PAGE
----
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Stomach Cancer

Stomach cancer is a disease in which cancer cells grow in the stomach. Stomach cancer can develop in any part of the stomach and spread to other organs through tumor growth, the bloodstream, or the lymphatic system.

There are five layers of tissue in the stomach. The innermost layer is called the mucosa and is where approximately ninety to ninety five percent of stomach cancer begins. This type of tumor is called an adenocarcinoma.

Less common stomach cancers include:

  • Lymphoma — a cancer of the immune system; sometimes found in the stomach wall
  • Gastric stomal tumors — tumors of the stomach wall
  • Carcinoid tumors — tumors of the hormone-producing cells of the stomach

A graphic depicting on the left an outline of a woman highlighting a carcinoma and on the right a cross section and closer view of the carcinoma is shown within the stomach wall.
Stomach Cancer
Copyright © Nucleus Medical Media, Inc.

Stomach Cancer Risk

The risk factors for stomach cancer include:

  • Age: over 50
  • Gender: twice as common in men
  • Geography: Japan, Korea, parts of Eastern Europe, and Latin America experience higher rates
  • Race: higher rates in Hispanics and African-Americans
  • Helicobacter pylori infection
  • Diet
    • High intake of smoked, salted, pickled food and meat, high starch/low fiber foods
    • Low intake of certain vegetables (e.g., garlic scallions, onions, chives, leeks)
  • Smoking
  • Alcohol abuse
  • Previous stomach surgery
  • Pernicious anemia
  • Ménétrier disease (a disease that causes large folds in the stomach lining)
  • Barrett's esophagitis
  • Blood type A
  • Familial cancer syndromes: hereditary nonpolyposis colon cancer and familial adenomatous polyposis
  • Family history of stomach cancer
  • Stomach polyps

Stomach Cancer Symptoms

Tell your doctor if you have any of these:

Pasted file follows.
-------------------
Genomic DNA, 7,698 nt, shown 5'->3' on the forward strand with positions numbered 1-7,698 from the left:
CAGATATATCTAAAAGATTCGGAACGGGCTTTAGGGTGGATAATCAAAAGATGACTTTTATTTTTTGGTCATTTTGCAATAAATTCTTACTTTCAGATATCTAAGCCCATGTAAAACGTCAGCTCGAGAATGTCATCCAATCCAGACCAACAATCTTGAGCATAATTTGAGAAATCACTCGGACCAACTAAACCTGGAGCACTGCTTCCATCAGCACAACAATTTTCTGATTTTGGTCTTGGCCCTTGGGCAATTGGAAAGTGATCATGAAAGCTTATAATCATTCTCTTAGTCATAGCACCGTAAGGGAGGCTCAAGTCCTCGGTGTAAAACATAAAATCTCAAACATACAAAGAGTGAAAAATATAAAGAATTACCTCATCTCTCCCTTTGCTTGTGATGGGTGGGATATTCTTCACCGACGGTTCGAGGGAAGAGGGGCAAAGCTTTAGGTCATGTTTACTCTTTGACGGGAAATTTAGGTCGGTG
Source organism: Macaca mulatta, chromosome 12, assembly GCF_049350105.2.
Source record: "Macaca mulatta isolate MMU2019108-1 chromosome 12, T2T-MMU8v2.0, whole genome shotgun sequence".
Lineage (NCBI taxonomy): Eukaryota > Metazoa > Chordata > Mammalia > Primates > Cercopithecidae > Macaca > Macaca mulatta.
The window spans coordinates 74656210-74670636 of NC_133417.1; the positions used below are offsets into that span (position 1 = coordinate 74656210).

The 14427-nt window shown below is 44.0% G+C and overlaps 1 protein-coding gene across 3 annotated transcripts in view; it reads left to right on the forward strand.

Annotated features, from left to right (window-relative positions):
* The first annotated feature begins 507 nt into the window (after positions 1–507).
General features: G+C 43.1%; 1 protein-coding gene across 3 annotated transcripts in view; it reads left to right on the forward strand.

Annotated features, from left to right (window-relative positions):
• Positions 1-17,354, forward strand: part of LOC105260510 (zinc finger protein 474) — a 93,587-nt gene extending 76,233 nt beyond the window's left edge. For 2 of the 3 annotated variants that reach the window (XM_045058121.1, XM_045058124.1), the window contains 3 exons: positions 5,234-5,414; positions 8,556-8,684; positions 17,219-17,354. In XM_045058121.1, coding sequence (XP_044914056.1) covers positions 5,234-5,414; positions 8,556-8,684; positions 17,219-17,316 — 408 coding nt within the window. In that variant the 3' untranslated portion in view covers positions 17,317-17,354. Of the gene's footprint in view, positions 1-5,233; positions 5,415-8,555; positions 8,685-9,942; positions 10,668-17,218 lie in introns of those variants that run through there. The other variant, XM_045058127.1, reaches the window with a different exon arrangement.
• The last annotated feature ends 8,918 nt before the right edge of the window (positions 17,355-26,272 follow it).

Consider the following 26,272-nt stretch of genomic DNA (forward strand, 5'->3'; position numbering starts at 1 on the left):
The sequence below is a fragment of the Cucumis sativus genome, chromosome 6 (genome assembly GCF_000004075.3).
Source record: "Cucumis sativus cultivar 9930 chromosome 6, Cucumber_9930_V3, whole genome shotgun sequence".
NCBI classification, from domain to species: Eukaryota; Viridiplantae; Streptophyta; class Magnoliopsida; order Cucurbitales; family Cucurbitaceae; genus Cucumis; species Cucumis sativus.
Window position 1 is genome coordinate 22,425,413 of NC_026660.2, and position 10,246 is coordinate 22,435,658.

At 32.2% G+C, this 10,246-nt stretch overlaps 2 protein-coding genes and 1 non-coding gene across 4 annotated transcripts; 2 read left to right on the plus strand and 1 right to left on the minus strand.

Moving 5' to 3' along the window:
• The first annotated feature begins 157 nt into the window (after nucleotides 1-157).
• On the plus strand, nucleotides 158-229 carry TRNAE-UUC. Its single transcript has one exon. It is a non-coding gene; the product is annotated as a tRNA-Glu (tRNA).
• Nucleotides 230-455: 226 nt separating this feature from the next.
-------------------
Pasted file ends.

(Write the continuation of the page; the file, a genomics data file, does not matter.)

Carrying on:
• Indigestion, heartburn
  • Abdominal pain or vague abdominal discomfort
  • Nausea and vomiting
  • Diarrhea or constipation
  • Stomach bloating or sense of fullness after eating
  • Loss of appetite
  • Weakness, fatigue
  • Bleeding in vomit or stool
  • Stool that has turned black or tarry
  • Unintended weight loss
  • Fluid swelling in abdomen

Stomach Cancer Diagnosis

Diagnostic tests may include:

  • Blood tests
  • Fecal occult blood test 
  • Upper GI series 
  • Endoscopy
  • Biopsy
  • Ultrasound 
  • CT scan 
  • PET scan 

Stomach Cancer Treatment

Treatment options for stomach cancer include:

  • Surgery
    • Endoscopic mucosal resection
    • Subtotal gastrectomy
    • Total gastrectomy
  • Radiation Therapy
  • Combined Treatment

Stomach Cancer Prevention

The rate of stomach cancer has declined over the past 60 years due in large part to dietary factors. The change from salting and pickling foods to refrigerating foods for preservation is thought to have played a large role in this decrease. Prevention includes:

  • Avoid diets high in salted, pickled, and smoked foods
  • Eat at least five servings of fresh fruits, vegetables, and whole grain foods a day
  • Limit red meat intake
  • Do not smoke
  • Do not drink alcohol

 

Content was created using EBSCO’s Health Library. Edits to original content made by Rector and Visitors of the University of Virginia. This information is not a substitute for professional medical advice.

Care for Your Child

If your child has to see a cancer specialist, it's important that they visit a doctor who understands the needs of kids. 

At UVA, our doctors are experts in the special kind of care children need. 

Learn more about pediatric cancer.

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